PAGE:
The high mortality due mainly to parental incompetence in the first days of life (Fig. 4) led several zoos to separate pups for hand-rearing (Barbiers, 1990). In Brazil, 12 pups were hand-reared at the breeding station in 1990. Of these, 11 died due to infections CDV and canine parvovirus (CPV) stemming from frequent contact with humans and thus indirectly with domestic animals (Velloso, 1991).



At that time, vaccination of maned wolves was not a common practice in Brazilian zoos.

Proper management of maned wolves in captivity is still surrounded by mystery, in spite of the efforts of countless institutions. In an effort to understand the high pup mortality due to parental incompetence, some zoos have been equipped with sophisticated monitoring systems. Several authors have suggested that disturbances in the immediate environment (excessive noise; presence of visitors, keepers, and technicians; inadequate, poorly furnished enclosures; lack of privacy), can frustrate the dam's attempts to move the pups to a safer place, leading her to neglect or kill her pups (Faust & Scherpner, 1967). In several zoos, females have been observed changing their pups' nest (Velloso, 1991). Hand-rearing, however, requires a substantial infrastructure for isolation, sanitary conditions, care, and feeding of pups. It is only recommended in the case of couples or dams that present behaviors considered dangerous to the pups, and principally for those couples designated as "priority" animals based on their genetic value to the population (Fletchall et al., 1995). The male in some instances participates actively in rearing the pups (Bartmann & Nordhaff, 1984), but in other cases remains distant, hardly interacting with the dam or litter (Veado, 1997). Records also exist of pups being killed by the sire (Matern, 1981-1998).

In pups aged 31 to 120 days old, the main causes of death were infectious diseases, digestive disorders, parental incompetence, and lesions and accidents (Table 1). Among the infectious diseases, we noted 18 cases attributed to CPV and 12 to CDV, responsible for 22% of the deaths in that group. Digestive disorders, reported included seven cases of hemorrhagic gastroenteritis and 13 of enteritis; the latter disorders are frequently observed in animals infected with CPV and CDV. Available records do not indicate whether the infected pups were hand-reared or reared by the parents, nor do they provide a vaccination history of the pups or parents. These records corroborate evidence of several authors that shows susceptibility of maned wolves to viruses common to domestic dogs (Cabasso et al., 1956; Mann et al., 1980). Considering the susceptibility to infectious diseases, and low probability of abandonment by parents starting from 30 days of age, vaccination of the pups beginning at 45-60 days of age is justifiable.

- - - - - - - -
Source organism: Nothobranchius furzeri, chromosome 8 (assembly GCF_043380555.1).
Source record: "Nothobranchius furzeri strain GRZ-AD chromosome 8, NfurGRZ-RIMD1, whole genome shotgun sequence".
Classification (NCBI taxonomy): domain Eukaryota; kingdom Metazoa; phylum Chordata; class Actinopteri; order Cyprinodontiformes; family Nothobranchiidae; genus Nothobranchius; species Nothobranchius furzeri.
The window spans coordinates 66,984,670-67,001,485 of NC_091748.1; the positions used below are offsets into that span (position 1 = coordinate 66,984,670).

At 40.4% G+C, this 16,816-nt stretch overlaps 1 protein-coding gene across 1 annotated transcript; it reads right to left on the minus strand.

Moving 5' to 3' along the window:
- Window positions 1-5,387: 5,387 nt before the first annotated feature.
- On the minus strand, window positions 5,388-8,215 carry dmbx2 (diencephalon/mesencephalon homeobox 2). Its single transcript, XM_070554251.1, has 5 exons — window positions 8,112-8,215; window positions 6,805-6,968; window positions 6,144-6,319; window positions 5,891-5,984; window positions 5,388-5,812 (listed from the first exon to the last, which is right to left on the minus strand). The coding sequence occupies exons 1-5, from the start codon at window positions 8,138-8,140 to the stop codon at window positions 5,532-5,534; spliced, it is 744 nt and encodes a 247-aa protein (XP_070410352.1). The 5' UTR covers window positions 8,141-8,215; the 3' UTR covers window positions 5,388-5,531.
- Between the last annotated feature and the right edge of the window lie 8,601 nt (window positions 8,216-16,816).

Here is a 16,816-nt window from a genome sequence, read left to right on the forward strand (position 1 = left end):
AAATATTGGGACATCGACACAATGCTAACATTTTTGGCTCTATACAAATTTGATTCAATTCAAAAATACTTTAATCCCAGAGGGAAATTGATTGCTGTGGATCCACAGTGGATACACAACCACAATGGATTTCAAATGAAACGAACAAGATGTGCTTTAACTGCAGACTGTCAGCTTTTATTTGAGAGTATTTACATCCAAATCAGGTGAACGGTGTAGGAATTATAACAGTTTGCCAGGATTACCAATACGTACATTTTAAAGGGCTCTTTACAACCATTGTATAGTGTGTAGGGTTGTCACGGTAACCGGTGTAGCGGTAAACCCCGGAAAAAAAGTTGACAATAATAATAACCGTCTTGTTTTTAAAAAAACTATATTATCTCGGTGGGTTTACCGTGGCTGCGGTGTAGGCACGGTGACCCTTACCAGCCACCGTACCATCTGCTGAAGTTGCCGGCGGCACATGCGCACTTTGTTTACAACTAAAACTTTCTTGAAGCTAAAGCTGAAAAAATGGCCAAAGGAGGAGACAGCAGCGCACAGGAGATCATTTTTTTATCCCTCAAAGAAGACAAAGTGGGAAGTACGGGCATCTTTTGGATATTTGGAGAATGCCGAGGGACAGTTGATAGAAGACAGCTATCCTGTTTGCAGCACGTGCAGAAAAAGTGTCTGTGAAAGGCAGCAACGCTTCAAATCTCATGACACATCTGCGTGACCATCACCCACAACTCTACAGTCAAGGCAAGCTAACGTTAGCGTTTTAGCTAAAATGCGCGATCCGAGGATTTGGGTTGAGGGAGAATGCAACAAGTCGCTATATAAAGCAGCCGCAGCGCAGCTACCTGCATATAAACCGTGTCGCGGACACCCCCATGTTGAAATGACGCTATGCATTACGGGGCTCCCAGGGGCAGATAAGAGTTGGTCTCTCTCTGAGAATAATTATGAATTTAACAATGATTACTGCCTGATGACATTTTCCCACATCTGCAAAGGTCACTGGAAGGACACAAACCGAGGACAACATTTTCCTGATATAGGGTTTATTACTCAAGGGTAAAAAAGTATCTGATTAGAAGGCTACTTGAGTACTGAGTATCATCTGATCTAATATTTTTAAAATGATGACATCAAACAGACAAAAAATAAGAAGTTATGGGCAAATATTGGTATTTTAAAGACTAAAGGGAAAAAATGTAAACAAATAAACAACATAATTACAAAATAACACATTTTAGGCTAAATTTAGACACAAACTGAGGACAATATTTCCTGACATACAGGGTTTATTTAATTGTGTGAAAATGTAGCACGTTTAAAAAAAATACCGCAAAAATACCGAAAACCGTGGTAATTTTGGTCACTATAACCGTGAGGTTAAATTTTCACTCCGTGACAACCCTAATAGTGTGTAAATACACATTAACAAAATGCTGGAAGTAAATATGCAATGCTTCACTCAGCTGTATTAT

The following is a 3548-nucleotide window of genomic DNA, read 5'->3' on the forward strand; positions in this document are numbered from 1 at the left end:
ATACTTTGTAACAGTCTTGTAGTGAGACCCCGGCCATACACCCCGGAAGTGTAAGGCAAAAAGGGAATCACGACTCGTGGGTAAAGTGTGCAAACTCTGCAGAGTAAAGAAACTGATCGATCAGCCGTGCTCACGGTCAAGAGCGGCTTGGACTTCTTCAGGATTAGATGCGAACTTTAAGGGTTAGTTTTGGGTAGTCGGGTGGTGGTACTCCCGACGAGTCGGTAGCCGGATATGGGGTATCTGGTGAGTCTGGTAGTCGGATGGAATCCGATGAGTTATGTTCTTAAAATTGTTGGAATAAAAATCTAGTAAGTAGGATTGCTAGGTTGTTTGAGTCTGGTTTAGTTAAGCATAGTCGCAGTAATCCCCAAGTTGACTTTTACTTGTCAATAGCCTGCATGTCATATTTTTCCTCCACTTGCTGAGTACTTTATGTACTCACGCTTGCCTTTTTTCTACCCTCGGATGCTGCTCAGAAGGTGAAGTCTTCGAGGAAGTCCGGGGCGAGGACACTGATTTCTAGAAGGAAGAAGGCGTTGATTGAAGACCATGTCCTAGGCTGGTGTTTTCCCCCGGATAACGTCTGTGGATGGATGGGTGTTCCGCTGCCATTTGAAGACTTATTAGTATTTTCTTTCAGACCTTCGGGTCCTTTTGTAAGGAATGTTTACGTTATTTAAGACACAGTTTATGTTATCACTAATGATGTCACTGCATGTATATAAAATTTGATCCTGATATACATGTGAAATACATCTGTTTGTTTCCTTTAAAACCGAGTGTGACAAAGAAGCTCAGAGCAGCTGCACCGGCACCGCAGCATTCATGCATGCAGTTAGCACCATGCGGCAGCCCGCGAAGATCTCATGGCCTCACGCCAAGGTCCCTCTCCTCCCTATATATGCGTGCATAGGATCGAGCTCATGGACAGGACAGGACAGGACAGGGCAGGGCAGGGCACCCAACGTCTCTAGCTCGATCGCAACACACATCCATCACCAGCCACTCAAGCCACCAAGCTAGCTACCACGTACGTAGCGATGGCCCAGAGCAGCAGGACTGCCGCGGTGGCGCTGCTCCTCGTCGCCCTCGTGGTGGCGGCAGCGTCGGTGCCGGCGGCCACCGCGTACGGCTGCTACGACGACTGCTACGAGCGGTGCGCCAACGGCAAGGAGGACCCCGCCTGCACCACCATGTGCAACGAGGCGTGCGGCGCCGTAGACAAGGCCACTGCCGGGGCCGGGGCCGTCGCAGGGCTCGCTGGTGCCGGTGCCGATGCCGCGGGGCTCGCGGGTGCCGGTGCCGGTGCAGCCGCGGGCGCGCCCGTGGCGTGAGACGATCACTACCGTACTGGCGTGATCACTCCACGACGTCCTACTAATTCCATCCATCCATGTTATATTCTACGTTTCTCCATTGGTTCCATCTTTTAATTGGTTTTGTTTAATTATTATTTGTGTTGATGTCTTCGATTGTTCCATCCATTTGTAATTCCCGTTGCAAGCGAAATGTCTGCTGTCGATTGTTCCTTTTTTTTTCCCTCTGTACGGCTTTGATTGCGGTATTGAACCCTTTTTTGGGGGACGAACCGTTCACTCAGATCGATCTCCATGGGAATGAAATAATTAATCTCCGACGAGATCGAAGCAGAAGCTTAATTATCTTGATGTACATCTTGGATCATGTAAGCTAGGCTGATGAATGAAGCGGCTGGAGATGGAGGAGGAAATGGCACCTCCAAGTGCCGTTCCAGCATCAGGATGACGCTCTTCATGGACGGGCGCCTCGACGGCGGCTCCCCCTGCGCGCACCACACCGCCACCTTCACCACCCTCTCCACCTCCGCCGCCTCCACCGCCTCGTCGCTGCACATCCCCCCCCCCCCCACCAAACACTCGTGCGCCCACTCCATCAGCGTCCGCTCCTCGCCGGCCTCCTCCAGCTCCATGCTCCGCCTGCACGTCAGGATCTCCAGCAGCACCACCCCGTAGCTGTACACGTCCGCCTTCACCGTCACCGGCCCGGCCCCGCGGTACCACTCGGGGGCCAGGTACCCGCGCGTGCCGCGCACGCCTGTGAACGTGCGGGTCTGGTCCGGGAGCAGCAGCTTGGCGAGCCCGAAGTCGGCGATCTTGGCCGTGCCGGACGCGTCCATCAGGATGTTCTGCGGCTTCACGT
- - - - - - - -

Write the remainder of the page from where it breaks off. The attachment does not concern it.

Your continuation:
The main causes of death of pups 121 to 365 days old (Table 1) were infectious diseases, digestive disorders, euthanasia, and lesions and accidents. Amongst the infectious diseases were seven cases of CPV, three of CDV, and two of adenovirus, responsible for 19.7% of the deaths in that group. Among the digestive disorders, cases of hemorrhagic gastroenteritis and enteritis were found (11.5%).



The cause-of-death analysis for this group (pups born in captivity that reached adulthood) was based on the death records for the 1982-98 period. According to the ISMW, 345 pups born in captivity died after the first year of life. The average age at death in this group was 7.3 years; 32.5% (112/345) of the animals died at more than ten years of age. Records show animals reaching 16 years of age. The main causes of death are listed in Table 1. The high percentage of euthanasias was due to the high number of senile animals. At least 50% of the euthanasias can be related to multiple and concurrent degenerative disorders characterized by neoplasms and renal, heart, and liver lesions.

At least 45% of the urinary system disorders were attributed to senility. The most frequent problem was the formation of calculi, with five records of cystinuria, a metabolic disease characterized by excessive excretion of cystine and other amino acids in the urine, with formation of calculi and obstruction of ducts, which can lead to rupture of the bladder (Boveé et al., 1981), and death. Cystinuria seems to be associated with a diet rich in animal protein.



Table 1 lists the main causes of death of maned wolves captured in the wild: disorders of the digestive system, infectious diseases, respiratory disorders, and lesions and accidents. This group showed the largest percentage of cases without records of postmortem findings. Among the infectious diseases, there were records of CDV, encephalitis, septicemia, tuberculosis, leptospirosis, and hepatitis, again demonstrating the susceptibility of the maned wolf to diseases that attack domestic dogs.